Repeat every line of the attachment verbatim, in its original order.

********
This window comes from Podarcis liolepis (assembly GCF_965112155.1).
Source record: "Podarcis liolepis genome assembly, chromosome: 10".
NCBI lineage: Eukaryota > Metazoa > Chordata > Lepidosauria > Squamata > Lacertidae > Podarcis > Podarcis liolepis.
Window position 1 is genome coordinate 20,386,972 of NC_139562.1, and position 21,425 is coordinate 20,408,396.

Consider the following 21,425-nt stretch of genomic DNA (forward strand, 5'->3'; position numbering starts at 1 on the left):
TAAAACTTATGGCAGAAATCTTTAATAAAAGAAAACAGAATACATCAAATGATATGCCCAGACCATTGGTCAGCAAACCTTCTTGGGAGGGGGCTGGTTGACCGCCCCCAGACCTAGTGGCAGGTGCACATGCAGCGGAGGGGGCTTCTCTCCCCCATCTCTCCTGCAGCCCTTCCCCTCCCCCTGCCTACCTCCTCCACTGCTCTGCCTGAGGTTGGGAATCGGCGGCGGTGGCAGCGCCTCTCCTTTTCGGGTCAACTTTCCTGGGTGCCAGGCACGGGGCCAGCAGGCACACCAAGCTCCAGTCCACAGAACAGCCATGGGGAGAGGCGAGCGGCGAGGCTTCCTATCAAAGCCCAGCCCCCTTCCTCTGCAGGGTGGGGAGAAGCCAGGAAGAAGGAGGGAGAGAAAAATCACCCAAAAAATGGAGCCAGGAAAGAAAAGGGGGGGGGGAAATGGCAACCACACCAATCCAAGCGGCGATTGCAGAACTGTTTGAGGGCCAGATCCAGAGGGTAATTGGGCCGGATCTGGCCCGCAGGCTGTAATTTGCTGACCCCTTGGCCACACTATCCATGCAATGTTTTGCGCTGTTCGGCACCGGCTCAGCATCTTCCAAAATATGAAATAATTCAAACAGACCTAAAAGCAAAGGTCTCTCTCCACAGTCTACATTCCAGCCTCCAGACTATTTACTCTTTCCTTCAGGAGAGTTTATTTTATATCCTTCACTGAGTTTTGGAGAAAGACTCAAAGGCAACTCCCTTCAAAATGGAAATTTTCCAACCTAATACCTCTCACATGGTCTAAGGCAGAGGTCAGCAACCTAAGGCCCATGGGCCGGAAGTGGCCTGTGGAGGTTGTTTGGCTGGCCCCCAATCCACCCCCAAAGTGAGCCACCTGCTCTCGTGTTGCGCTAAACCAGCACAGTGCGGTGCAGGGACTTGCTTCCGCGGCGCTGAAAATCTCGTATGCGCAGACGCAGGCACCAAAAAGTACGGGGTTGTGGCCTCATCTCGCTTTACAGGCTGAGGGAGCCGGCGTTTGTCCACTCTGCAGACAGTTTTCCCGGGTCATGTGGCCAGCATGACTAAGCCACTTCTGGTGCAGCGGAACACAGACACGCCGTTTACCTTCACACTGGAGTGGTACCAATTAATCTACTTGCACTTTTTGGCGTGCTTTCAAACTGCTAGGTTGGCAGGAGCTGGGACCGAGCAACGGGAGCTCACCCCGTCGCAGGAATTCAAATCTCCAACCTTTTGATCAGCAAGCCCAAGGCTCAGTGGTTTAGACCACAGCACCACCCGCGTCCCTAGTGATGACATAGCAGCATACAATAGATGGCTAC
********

This window comes from Podarcis liolepis (assembly GCF_965112155.1).
Source record: "Podarcis liolepis genome assembly, chromosome: 10".
NCBI lineage: Eukaryota > Metazoa > Chordata > Lepidosauria > Squamata > Lacertidae > Podarcis > Podarcis liolepis.
Window position 1 is genome coordinate 20,386,972 of NC_139562.1, and position 21,425 is coordinate 20,408,396.

Consider the following 21,425-nt stretch of genomic DNA (forward strand, 5'->3'; position numbering starts at 1 on the left):
TAAAACTTATGGCAGAAATCTTTAATAAAAGAAAACAGAATACATCAAATGATATGCCCAGACCATTGGTCAGCAAACCTTCTTGGGAGGGGGCTGGTTGACCGCCCCCAGACCTAGTGGCAGGTGCACATGCAGCGGAGGGGGCTTCTCTCCCCCATCTCTCCTGCAGCCCTTCCCCTCCCCCTGCCTACCTCCTCCACTGCTCTGCCTGAGGTTGGGAATCGGCGGCGGTGGCAGCGCCTCTCCTTTTCGGGTCAACTTTCCTGGGTGCCAGGCACGGGGCCAGCAGGCACACCAAGCTCCAGTCCACAGAACAGCCATGGGGAGAGGCGAGCGGCGAGGCTTCCTATCAAAGCCCAGCCCCCTTCCTCTGCAGGGTGGGGAGAAGCCAGGAAGAAGGAGGGAGAGAAAAATCACCCAAAAAATGGAGCCAGGAAAGAAAAGGGGGGGGGGAAATGGCAACCACACCAATCCAAGCGGCGATTGCAGAACTGTTTGAGGGCCAGATCCAGAGGGTAATTGGGCCGGATCTGGCCCGCAGGCTGTAATTTGCTGACCCCTTGGCCACACTATCCATGCAATGTTTTGCGCTGTTCGGCACCGGCTCAGCATCTTCCAAAATATGAAATAATTCAAACAGACCTAAAAGCAAAGGTCTCTCTCCACAGTCTACATTCCAGCCTCCAGACTATTTACTCTTTCCTTCAGGAGAGTTTATTTTATATCCTTCACTGAGTTTTGGAGAAAGACTCAAAGGCAACTCCCTTCAAAATGGAAATTTTCCAACCTAATACCTCTCACATGGTCTAAGGCAGAGGTCAGCAACCTAAGGCCCATGGGCCGGAAGTGGCCTGTGGAGGTTGTTTGGCTGGCCCCCAATCCACCCCCAAAGTGAGCCACCTGCTCTCGTGTTGCGCTAAACCAGCACAGTGCGGTGCAGGGACTTGCTTCCGCGGCGCTGAAAATCTCGTATGCGCAGACGCAGGCACCAAAAAGTACGGGGTTGTGGCCTCATCTCGCTTTACAGGCTGAGGGAGCCGGCGTTTGTCCACTCTGCAGACAGTTTTCCCGGGTCATGTGGCCAGCATGACTAAGCCACTTCTGGTGCAGCGGAACACAGACACGCCGTTTACCTTCACACTGGAGTGGTACCAATTAATCTACTTGCACTTTTTGGCGTGCTTTCAAACTGCTAGGTTGGCAGGAGCTGGGACCGAGCAACGGGAGCTCACCCCGTCGCAGGAATTCAAATCTCCAACCTTTTGATCAGCAAGCCCAAGGCTCAGTGGTTTAGACCACAGCACCACCCGCGTCCCTAGTGATGACATAGCAGCATACAATAGATGGCTAC